China-born pilots train in Coweta school
by Clay Neely
When one finds himself living more than 7,000 miles from home, culture shock is a common side effect.
For Jack Li, Diego Ying, JC Jiang and Forrest Zhao, the journey is necessary to allow the pilots-in-training to fly commercial airliners in their native homeland. The young men enrolled in the flight school at Falcon Flight Academy range from 21 to 24 years in age and were total strangers before entering the program.
For many Chinese commercial pilot hopefuls, training in their home country is problematic. Since the Chinese military controls the airspace, students can expect less than one hour of training per day. And because of the air pollution, there are not many good flying days.
As an alternative, some China-born pilots have opted to travel to the United States, where they will train five days a week for approximately one year in order to achieve their certification.
Programs like these can be found through flight schools in China as well as in advertisements.
Both Jack and Forest were studying other pursuits in college before learning about the training program and the need for pilots. They both felt they would be ideal candidates and began their journey.
“I never really thought about it until someone mentioned the program,” JC said. “I passed my physical and went from there. Ultimately, I believed it would make my parents proud of me.”
Diego has been thinking about flying for a long time. When he was 7 years old, his uncle, a commercial airline pilot in China, took him into the cockpit of a 737.
“I like cars and have always been mechanically inclined,” he said. “When I was in high school, I learned there was a need for pilots. So I began the process of interviewing. I’m real lucky – I’m closer to my dreams now.”
While each student is submerged in the same learning program and daily routines, each has adjusted to the Southern U.S. way of living in their own way.
For JC, flying in the Southern skies is an opportunity he relishes.
“Flying is such an amazing experience here,” he said. “You see all the land, the trees and bodies of water below – it’s so beautiful and you can see everything. It’s much different from China, where we all live in the city.”
Diego finds that “night flying” has provided him with memories he’ll never forget.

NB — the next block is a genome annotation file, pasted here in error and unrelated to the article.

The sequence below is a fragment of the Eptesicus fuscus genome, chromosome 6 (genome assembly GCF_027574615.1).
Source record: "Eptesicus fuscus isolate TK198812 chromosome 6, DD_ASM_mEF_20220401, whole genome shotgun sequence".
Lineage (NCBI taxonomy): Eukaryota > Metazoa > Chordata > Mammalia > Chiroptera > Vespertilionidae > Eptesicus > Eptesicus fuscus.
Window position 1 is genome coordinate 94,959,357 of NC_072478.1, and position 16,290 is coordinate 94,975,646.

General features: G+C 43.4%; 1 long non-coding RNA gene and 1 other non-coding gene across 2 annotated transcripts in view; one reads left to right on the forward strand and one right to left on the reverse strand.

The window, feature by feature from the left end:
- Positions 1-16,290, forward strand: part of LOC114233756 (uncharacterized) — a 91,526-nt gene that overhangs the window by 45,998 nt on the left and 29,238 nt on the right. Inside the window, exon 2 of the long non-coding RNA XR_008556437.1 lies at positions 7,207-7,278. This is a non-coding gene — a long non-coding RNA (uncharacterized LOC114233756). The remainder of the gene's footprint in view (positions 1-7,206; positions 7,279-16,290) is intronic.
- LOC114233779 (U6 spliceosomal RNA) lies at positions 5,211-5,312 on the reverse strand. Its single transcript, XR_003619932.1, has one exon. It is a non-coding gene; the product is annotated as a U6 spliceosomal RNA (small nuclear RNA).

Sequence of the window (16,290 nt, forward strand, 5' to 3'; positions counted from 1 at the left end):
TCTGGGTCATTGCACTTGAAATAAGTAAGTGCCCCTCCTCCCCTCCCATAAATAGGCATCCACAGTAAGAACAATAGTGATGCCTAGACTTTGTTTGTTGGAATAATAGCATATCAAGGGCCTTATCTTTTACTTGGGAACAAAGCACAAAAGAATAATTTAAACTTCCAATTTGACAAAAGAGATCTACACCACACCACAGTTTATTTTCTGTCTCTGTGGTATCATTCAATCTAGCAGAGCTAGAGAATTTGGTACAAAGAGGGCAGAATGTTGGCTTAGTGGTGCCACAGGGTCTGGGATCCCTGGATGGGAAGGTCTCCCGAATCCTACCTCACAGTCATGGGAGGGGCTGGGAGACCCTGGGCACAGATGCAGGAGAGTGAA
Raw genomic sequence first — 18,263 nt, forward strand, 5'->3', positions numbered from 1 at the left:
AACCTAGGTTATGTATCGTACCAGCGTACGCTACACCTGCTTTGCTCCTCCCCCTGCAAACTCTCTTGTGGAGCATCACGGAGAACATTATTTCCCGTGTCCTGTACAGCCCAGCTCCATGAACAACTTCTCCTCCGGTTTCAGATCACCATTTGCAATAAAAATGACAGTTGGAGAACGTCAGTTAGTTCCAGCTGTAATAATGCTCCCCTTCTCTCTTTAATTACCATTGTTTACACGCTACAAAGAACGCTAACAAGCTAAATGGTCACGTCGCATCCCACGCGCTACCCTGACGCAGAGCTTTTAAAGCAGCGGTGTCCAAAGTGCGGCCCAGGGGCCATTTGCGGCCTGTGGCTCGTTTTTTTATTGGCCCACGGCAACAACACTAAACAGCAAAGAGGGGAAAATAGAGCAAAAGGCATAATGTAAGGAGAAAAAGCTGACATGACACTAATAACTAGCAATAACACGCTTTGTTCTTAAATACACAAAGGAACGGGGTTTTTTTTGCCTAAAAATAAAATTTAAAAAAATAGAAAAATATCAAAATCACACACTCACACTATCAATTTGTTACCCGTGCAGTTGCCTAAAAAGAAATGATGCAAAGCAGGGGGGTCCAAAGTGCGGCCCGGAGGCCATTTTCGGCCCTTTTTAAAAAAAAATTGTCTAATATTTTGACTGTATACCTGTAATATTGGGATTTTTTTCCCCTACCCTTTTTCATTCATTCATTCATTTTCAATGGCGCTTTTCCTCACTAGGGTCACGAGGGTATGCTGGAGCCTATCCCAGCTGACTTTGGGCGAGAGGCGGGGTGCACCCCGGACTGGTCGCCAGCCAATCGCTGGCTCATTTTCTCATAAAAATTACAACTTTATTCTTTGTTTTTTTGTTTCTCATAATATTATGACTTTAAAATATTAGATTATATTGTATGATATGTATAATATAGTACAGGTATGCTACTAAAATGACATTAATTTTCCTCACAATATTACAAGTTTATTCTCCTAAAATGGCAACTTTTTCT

In their spare time, the men are able to enjoy many of the pastimes they were accustomed to in China – going on walks, swimming, fishing, reading, playing basketball and going to the gym.
JC has even ventured up to Phillips Arena to watch the Atlanta Hawks play and hopes to go again.
“I enjoy life here because people are so nice and there is so much to do,” JC said. “I only wish I had a car so I could go see more things.”
Even though they are worlds apart, they manage to retain many of their individual passions that they enjoy in China.
“I love eating, so I enjoy finding new restaurants then texting my friends to meet up,” Diego said.
“We have a special word for a guy like him,” JC smiled. “We call them ‘eating guys’ – they’re the ones who are always thinking about food and discovering new and different places to eat.”
So what does an ‘eating guy’ think about the time-honored cuisine that the South prides itself upon?
“It’s so good, especially the steak – it’s much different here. In fact, it’s making me fat,” Diego laughed. “I have gained 17 pounds and my mom almost cried when I told her. I have tried every way to stop it but I can’t control it. I’m trying to eat more vegetables.”
One thing they all agree on is that the Chinese food that most restaurants serve in America isn’t very authentic to what they enjoy at home. Both men admit that local restaurant Asian Chef provides them with the most authentic eating experience.
The task of training to become a commercial airline pilot thousands of miles away from home might seem stressful and anxiety-filled, but these young men have found ways to eradicate the negative emotions and take an almost Zen-like approach to the experience.
“For me, I don’t get stressed out,” JC said. “I just think to myself that I am taking a vacation here for a year while I am learning something very interesting. I will enjoy life.”
“You have to find time to laugh and enjoy what you’re doing,” Diego said. “You realize how unique this is.”
Becoming commercial pilots will allow for many opportunities in China. JC would like to become a captain as soon as possible so that he may invest in other businesses.
Diego shares the same goals and doesn’t mince his words.
“I also want to become captain as soon as possible because I’m ready to make a lot of money,” he said. “The money will help me open a cafeteria with my father. This is a dream we both share.”
Forest admits that while he’s enjoyed his stay here, he is ultimately looking forward to returning home with honor.
“I feel as though I left China as a child,” he said, “but I will return as a man.”